“Pat’s story was pretty brave,” Carter told Religious News Service. “I thought, what’s the brave thing I am supposed to do?” Pat Baranowski served as Bill Hybel’s assistant for over eight years. When the New York Times published her story on August 5, which included allegations of sexual harassment by Hybels, that was the straw that broke the camel’s back for Carter. He could no longer serve in a position of leadership at a church that was initially averse and then woefully slow to respond to allegations of sexual harassment involving Hybels.

The church and its leaders had been dealing with the fallout of an article published in the Chicago Tribune in March, in which multiple women shared their own allegations against Hybels and his alleged sexual misconduct and harassment. Carter had even stood on stage when Hybels denounced the allegations as false and described them as an attempt to ruin his legacy. Now, Carter seriously regrets the agreement with Hybels that his physical presence implied.

He also regrets being on stage for any of the “family meetings” (meetings hosted by the elder board of Willow Creek, designed to communicate to the congregation) that occurred after the Chicago Tribune article broke. Carter wrote in a blog post titled “An Apology” what he believes the church leadership should have done at those meetings: “I believe now that what our church needed initially was to practice transparency and repentance, to grieve, and to reflect on what Jesus was inviting us into and to listen to the Holy Spirit.” Carter also apologized for not doing more to “prevent the hurtful statements that were made” about the women who brought allegations forward.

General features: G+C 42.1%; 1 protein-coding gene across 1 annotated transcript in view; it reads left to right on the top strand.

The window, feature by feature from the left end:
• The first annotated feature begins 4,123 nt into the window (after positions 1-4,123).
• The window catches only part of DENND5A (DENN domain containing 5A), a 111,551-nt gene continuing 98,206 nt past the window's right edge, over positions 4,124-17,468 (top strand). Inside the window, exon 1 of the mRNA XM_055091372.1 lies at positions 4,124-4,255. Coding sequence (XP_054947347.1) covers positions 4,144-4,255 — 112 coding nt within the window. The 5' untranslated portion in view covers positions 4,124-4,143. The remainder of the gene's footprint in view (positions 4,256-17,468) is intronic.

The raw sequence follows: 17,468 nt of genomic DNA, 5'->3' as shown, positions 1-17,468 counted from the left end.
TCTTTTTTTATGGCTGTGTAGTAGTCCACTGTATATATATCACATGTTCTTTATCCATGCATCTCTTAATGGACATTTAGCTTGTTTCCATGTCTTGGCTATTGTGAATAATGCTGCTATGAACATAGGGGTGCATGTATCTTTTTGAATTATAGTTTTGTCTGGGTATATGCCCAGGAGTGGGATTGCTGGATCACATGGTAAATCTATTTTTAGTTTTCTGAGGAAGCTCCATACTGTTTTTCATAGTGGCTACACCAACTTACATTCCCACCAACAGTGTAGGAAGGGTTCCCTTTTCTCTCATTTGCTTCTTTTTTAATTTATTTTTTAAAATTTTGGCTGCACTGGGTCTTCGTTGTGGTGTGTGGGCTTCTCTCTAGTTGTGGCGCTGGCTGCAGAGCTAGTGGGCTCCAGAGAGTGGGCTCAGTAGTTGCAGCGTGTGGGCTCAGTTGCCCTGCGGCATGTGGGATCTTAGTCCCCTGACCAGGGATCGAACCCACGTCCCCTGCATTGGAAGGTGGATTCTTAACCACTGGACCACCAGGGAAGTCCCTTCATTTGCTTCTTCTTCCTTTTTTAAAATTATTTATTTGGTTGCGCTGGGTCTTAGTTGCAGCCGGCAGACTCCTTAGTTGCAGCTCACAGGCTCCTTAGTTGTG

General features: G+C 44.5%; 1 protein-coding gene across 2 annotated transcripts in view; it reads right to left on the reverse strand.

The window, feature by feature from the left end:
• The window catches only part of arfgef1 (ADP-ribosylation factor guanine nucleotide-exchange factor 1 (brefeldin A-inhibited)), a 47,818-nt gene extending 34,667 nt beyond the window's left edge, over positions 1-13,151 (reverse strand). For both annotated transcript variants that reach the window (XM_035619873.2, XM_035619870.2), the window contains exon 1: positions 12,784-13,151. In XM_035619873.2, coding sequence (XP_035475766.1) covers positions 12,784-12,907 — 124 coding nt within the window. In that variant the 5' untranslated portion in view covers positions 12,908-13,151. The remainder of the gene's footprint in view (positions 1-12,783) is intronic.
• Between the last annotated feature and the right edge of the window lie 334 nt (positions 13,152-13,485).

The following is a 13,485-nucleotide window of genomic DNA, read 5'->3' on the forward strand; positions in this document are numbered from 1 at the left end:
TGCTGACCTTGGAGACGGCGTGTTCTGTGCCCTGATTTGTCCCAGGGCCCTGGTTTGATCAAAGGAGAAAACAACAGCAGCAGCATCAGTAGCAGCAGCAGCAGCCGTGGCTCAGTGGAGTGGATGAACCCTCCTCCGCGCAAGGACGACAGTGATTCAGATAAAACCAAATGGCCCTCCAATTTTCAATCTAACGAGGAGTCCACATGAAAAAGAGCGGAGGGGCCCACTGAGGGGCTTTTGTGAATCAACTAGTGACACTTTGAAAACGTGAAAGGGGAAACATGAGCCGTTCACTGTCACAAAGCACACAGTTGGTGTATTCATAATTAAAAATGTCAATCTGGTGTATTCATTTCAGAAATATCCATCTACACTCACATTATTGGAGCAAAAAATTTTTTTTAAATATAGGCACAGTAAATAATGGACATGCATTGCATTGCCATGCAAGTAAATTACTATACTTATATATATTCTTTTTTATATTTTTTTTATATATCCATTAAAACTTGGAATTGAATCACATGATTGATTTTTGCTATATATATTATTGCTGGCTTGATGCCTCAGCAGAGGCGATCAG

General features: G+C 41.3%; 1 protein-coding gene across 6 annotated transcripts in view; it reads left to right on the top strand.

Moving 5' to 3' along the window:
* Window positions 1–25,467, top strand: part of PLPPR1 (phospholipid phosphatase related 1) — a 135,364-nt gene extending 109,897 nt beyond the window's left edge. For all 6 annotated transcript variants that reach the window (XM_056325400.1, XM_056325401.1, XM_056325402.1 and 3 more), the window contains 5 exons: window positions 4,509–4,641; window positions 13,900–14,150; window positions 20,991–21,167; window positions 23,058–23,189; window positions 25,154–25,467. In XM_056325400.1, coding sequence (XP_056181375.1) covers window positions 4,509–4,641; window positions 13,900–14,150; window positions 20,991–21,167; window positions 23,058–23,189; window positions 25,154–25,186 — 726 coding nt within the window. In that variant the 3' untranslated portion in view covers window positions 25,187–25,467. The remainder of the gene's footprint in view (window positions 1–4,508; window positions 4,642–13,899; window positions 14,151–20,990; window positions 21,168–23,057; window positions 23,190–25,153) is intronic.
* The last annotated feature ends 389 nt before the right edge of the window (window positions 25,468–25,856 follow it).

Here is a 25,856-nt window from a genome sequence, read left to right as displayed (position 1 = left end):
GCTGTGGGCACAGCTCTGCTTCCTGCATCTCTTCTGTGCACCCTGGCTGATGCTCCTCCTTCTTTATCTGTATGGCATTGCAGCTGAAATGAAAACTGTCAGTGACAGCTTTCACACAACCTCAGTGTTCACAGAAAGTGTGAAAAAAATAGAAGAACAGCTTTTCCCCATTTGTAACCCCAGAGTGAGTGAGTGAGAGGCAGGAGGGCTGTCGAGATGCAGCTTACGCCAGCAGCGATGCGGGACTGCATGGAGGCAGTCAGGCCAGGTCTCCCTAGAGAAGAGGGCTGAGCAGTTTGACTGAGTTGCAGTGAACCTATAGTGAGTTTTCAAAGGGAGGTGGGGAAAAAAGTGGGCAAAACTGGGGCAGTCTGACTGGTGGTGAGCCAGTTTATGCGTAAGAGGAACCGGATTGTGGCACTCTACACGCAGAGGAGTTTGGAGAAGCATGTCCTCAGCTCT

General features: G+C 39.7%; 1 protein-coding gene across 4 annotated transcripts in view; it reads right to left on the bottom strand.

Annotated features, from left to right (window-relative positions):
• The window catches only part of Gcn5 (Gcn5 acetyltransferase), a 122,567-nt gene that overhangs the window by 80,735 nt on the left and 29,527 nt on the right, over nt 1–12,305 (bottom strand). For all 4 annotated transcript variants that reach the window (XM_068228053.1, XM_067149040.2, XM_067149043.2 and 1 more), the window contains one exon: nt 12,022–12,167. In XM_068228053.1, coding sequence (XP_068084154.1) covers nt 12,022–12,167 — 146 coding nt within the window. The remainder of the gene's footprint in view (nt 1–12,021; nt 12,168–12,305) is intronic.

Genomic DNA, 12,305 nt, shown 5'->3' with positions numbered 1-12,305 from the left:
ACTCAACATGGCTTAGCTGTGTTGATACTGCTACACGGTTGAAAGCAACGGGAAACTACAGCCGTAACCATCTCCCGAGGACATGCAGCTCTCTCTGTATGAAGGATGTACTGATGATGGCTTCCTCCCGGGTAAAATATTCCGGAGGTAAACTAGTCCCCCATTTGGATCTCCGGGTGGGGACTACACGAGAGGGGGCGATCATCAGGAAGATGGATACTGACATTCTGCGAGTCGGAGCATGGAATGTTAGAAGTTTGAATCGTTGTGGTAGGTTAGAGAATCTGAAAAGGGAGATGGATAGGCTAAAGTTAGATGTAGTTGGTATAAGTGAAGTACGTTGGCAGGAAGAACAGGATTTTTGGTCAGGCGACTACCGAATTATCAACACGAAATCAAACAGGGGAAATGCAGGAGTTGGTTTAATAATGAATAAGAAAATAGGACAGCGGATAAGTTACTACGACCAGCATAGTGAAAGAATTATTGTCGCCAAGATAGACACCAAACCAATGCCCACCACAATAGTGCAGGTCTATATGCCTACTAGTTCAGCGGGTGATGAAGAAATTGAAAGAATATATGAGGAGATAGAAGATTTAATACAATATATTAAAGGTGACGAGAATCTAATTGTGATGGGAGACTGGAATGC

Steve Carter Moves Forward

The mantra Carter is repeating through this process of moving on from Willow is “Grieve. Breathe. Receive.” RNS reports instead of rushing into a new assignment, Carter is “focusing on his own spirituality and asking God what he should do next.”

Before his resignation, Carter had a book in the works with publisher David C. Cook. That book, the topic of which was to be about his leadership role at Willow, has been sidelined. Carter is now working on another project with David C. Cook titled Everything to Lose: Doing the Right Thing When the Stakes Are High. The book will be released in November and will focus on the reasons he left Willow.